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Articles in regional publications that pertain to a wide range of North Carolina-related topics.

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4 results for Indians of North America--North Carolina--Art
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Record #:
14602
Author(s):
Abstract:
The shell ornaments of the Indians who lived in North Carolina had developed a high sense of artistry in personal adornment of various kinds.
Source:
The State (NoCar F 251 S77), Vol. 13 Issue 43, Mar 1946, p10, 36, f
Full Text:
Record #:
28865
Author(s):
Abstract:
When viewing the art of Native Americans, it is important to consider what life experiences one has had. Craig Locklear and Loys Anne Locklear are notable artists from Robeson County and members of the same tribe. Their artwork reflects the historical past and survival of their nation.
Source:
NC Arts (NoCar Oversize NX 1 N22x), Vol. 2 Issue 3, May 1986, p4-5, il, por
Record #:
28867
Author(s):
Abstract:
Qualla Arts and Crafts Mutual, Inc. was organized in 1946 to create a market for the arts and crafts of the Cherokee Indian. Martha Ross is a basket weaver and member of the organization in North Carolina. Ross describes how Qualla has helped her to maintain essential aspects of her craft and to promote Cherokee art.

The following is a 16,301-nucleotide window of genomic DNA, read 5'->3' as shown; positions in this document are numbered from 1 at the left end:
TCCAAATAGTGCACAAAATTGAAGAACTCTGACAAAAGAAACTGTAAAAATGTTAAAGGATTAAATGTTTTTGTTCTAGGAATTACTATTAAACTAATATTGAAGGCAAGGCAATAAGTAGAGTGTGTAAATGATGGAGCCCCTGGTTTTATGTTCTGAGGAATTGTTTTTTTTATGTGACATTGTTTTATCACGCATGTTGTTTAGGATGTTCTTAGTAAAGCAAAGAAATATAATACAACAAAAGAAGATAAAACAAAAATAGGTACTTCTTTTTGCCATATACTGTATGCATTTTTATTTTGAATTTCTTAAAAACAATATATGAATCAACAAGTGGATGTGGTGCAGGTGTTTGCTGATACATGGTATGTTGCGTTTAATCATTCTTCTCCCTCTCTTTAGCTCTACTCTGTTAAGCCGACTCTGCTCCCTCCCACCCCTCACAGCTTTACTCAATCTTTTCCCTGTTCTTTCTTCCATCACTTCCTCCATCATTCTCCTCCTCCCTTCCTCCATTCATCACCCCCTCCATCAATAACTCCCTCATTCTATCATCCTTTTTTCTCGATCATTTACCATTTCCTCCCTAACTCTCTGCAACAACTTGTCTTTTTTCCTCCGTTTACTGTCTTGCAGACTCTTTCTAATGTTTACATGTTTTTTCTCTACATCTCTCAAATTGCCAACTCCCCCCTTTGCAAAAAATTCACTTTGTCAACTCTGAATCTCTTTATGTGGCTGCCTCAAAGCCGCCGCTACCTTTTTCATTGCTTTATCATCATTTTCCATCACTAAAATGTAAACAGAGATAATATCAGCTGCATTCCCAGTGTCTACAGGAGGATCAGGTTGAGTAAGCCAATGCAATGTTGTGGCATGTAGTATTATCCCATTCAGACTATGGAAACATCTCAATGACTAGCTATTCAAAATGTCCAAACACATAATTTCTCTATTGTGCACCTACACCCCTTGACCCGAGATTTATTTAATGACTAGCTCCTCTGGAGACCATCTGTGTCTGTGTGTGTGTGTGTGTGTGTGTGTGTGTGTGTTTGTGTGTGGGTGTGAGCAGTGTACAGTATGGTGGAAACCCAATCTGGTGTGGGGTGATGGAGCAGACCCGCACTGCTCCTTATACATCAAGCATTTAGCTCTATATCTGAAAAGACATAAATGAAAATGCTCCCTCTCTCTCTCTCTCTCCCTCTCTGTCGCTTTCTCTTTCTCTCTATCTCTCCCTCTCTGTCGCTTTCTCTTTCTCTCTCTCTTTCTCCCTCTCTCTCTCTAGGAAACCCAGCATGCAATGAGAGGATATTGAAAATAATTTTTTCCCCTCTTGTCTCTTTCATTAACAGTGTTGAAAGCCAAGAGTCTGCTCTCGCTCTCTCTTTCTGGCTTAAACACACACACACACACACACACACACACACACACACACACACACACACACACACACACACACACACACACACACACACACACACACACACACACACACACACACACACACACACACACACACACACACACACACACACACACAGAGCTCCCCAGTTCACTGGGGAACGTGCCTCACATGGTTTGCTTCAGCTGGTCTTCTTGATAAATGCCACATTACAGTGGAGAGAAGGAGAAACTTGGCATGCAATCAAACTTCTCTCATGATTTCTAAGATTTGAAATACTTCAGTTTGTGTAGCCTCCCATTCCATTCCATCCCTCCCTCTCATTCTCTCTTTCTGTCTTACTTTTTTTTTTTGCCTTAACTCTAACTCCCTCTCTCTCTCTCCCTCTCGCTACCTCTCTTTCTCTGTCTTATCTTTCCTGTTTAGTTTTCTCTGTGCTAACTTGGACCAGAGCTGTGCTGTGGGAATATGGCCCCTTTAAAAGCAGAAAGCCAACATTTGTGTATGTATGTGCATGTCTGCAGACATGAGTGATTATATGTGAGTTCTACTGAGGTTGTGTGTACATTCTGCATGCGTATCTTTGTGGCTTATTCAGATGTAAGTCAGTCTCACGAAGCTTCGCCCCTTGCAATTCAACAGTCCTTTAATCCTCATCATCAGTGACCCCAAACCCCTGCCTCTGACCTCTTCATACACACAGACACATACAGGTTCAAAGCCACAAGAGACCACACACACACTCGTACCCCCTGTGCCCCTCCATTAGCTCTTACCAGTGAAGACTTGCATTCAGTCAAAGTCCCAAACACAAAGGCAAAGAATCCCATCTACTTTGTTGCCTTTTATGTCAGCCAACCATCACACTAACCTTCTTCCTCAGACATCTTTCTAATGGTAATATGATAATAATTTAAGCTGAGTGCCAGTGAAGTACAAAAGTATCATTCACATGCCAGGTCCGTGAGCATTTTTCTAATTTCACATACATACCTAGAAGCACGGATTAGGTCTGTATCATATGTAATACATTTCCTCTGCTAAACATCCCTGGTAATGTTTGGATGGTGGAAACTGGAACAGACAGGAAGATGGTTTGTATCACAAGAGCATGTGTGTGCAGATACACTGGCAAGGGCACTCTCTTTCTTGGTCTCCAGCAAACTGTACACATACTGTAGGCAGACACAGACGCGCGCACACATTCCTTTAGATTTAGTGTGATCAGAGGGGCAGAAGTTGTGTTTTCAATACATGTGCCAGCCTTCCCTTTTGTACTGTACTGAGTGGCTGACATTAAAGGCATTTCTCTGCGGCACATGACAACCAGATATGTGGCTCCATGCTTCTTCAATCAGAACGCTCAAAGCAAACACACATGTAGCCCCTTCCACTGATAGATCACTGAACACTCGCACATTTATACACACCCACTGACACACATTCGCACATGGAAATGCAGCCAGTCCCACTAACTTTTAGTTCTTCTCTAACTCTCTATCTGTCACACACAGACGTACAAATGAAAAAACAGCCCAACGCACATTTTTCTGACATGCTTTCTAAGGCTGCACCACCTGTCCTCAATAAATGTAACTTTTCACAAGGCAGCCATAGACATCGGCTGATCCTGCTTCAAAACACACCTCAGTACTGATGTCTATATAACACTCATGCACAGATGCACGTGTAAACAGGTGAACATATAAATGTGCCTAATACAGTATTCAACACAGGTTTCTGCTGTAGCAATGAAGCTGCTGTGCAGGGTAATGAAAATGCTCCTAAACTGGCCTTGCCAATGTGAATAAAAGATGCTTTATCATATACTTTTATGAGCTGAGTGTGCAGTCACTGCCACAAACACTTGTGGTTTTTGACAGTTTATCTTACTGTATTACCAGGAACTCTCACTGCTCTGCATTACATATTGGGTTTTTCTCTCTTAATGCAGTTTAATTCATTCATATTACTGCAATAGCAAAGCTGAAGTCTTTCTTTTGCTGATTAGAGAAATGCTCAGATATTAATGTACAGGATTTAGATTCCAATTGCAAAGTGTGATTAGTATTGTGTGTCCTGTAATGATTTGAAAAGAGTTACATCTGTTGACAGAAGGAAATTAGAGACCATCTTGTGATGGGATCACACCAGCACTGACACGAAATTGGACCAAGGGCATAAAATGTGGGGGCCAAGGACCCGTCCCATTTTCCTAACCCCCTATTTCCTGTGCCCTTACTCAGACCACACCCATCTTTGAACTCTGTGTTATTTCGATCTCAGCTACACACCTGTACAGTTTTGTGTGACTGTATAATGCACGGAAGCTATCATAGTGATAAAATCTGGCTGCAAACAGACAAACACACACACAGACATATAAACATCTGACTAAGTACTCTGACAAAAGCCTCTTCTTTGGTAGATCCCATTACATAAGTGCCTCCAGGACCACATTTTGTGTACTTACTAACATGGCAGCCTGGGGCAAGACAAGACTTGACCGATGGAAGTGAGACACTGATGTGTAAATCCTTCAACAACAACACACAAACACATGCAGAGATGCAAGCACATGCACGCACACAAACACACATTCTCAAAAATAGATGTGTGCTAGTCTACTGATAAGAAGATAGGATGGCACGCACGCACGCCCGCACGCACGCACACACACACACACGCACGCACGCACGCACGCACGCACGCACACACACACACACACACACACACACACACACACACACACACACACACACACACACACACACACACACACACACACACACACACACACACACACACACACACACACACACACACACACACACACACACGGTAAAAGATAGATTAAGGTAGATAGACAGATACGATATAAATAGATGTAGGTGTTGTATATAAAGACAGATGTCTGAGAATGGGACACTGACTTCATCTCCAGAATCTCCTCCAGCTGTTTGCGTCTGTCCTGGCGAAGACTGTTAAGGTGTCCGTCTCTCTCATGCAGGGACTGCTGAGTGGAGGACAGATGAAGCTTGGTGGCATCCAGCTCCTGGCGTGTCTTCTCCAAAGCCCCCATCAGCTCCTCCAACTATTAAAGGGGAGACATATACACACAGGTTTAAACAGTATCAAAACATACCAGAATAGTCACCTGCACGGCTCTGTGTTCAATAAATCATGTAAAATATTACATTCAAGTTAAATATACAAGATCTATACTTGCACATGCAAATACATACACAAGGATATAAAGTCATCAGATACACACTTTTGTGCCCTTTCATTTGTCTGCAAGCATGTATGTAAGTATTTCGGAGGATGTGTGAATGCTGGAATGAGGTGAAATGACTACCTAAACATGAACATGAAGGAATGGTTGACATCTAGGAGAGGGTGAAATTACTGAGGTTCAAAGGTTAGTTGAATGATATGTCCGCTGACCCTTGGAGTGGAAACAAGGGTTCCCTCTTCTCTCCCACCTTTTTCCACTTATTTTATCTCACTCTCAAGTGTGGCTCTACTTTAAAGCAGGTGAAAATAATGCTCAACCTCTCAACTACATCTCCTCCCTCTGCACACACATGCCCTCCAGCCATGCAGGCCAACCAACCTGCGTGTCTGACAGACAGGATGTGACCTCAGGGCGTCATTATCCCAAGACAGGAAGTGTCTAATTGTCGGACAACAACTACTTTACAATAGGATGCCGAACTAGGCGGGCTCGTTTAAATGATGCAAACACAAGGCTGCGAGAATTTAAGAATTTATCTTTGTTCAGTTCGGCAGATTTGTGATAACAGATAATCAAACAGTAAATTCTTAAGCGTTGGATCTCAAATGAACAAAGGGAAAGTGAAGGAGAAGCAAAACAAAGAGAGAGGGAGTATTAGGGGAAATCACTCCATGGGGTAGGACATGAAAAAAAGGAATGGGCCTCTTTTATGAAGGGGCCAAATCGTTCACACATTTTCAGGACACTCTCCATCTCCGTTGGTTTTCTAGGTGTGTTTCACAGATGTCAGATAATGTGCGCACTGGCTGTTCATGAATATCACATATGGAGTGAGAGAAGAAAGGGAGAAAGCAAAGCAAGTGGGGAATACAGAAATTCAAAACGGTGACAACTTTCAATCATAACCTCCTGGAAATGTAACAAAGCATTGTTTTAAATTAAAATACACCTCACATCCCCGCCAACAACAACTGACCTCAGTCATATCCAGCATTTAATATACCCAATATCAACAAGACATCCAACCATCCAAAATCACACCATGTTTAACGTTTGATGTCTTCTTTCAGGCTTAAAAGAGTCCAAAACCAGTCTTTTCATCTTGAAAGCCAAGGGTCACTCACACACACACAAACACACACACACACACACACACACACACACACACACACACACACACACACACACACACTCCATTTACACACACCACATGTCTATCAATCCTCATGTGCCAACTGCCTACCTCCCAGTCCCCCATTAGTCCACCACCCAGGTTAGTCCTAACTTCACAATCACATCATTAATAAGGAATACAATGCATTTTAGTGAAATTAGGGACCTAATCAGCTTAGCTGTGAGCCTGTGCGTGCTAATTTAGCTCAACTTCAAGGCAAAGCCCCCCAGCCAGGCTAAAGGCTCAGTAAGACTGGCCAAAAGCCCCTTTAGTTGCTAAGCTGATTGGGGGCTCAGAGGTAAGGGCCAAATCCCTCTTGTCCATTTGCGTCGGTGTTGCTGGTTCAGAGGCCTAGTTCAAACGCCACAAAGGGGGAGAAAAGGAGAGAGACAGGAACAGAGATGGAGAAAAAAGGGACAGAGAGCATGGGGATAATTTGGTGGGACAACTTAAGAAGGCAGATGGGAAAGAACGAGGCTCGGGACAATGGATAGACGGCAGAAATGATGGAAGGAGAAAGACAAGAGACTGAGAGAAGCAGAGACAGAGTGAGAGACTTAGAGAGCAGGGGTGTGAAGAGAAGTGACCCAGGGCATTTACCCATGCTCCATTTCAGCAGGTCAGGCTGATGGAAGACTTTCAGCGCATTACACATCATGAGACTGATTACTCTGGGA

Source:
NC Arts (NoCar Oversize NX 1 N22x), Vol. 2 Issue 3, May 1986, p8-9, il, por, f
Record #:
28866
Author(s):
Abstract:
Contemporary Indian artists must produce work from within their individual frame of reference and the context of their experience. The complex issues surrounding Indian cultural history, religion, education, politics and economics raise challenges and provide inspiration for contemporary Indian artists.
Source:
NC Arts (NoCar Oversize NX 1 N22x), Vol. 2 Issue 3, May 1986, p6-7, il, por, f